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- Sony Cyber-shot HX100V
- Sony's HX100V shocked us with an amazing color accuracy score, but can one test carry an entire camera?
Sony Cyber-shot DSC-HX100V Digital Camera Review$449.99
The HX100V is equipped with a full-featured mode dial, complete with PASM shooting, a custom mode, 3D mode, and dedicated movie and panorama modes. There are two automatic modes as well: Intelligent Auto, which automates settings but allows exposure adjustment, and Superior Auto, which takes complete control over most shooting variables including noise reduction and sharpness enhancement.
16 individual scene modes are available ranging from the mundane to the very useful. All of the most typical options are there, including Snow, Beach, Fireworks, and Soft Skin. But our favorites were the ones that assisted with advanced techniques, such as Anti Motion Blur and Backlight Correction HDR, both of which actually do work as intended. This is one of the first cameras with which we would legitimately consider using a scene mode in day to day shooting.
Picture effects are entirely absent from the HX100V, however the camera does include a few tweaks that get scored here. The main shooting menu features a couple rudimentary sliders capable of adjusting saturation, contrast, or sharpness; and there's even an option to apply an artificial neutral density filter.
The HX100V's manual controls were a let down for us. There's a grooved manual ring surrounding the lens enclosure, and we were expecting it to work similarly to the ones found on Fujifilm's HS20EXR. But disappointingly, the ring is electronic, not mechanical, so one-to-one physical control just isn't there. By toggling a switch on the left side of the lens, the ring's functionality can be swapped to manual focus, but this is just as imprecise. Ultimately we gave up entirely on the manual ring, opting instead for this camera's zoom lever and excellent autofocus system.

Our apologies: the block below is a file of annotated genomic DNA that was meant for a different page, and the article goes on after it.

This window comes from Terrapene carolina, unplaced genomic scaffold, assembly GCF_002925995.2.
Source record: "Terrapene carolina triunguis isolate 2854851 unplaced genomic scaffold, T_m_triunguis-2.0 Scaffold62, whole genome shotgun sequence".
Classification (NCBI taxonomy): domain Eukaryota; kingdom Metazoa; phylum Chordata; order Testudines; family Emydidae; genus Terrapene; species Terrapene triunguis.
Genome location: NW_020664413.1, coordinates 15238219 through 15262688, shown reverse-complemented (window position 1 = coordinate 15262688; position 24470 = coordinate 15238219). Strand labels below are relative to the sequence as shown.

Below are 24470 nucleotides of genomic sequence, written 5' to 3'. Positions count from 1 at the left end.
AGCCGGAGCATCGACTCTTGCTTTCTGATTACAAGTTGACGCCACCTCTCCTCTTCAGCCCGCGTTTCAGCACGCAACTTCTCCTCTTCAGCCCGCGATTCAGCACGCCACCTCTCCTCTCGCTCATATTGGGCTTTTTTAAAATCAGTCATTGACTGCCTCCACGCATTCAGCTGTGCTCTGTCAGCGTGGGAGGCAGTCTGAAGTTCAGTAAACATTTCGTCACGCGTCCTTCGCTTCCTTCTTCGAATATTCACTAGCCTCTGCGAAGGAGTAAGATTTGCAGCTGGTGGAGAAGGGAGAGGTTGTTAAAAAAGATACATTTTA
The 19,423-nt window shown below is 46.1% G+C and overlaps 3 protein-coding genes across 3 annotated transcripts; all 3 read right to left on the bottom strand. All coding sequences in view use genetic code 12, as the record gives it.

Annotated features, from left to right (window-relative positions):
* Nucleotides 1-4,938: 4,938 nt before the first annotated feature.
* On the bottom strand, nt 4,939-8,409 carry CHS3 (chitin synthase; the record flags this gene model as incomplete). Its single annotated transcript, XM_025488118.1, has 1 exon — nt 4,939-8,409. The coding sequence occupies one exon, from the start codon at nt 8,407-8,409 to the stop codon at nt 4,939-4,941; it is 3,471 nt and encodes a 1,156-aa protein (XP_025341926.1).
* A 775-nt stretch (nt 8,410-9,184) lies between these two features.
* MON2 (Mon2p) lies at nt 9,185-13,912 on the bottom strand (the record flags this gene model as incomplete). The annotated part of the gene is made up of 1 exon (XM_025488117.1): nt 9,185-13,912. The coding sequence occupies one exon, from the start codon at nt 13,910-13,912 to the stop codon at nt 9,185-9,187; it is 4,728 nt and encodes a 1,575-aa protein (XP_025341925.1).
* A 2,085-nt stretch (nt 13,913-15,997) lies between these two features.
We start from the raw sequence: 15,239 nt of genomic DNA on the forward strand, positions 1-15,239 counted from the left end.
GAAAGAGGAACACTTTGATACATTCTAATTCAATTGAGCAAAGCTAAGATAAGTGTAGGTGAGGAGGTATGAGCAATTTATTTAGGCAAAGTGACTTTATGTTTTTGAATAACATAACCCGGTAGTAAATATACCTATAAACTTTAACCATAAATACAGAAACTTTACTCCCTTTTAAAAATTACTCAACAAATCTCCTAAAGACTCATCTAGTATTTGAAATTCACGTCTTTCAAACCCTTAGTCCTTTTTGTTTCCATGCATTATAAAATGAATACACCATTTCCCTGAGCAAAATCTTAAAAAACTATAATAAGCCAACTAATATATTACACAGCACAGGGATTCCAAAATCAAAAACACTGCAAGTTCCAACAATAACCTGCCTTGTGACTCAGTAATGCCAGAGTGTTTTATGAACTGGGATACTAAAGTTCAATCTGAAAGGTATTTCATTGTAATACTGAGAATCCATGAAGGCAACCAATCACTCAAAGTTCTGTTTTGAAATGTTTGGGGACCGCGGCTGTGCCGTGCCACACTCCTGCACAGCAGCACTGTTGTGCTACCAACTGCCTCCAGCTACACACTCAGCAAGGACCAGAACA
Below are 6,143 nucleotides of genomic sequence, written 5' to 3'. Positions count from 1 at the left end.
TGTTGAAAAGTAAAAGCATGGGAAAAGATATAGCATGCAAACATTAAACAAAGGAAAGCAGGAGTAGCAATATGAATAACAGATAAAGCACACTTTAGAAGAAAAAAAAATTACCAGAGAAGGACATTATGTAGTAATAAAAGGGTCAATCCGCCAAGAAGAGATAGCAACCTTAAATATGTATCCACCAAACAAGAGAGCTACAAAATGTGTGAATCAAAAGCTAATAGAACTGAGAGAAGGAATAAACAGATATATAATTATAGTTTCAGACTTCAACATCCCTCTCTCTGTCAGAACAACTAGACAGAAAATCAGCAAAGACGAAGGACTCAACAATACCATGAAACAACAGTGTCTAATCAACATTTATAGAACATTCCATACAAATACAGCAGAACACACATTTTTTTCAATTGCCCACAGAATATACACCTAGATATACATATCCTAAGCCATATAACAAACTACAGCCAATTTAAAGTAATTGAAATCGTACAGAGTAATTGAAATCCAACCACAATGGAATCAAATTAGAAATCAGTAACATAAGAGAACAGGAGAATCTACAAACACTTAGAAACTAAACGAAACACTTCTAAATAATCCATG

Four self-timer settings are available: ten second, two second, and one or two person self-portraits which automatically trigger the countdown once faces are detected. As for burst settings, they come in only two flavors: high speed and low speed.
Shot to Shot ()
At the low speed setting, the HX100V captures only two exposures per second. However, cranking it up to high unlocks speeds even higher than Sony's claim, as much as 10.8 frames per second in our test. Both modes are locked in at a maximum capacity of 10 shots however, and there's a 12 second writing delay after each burst.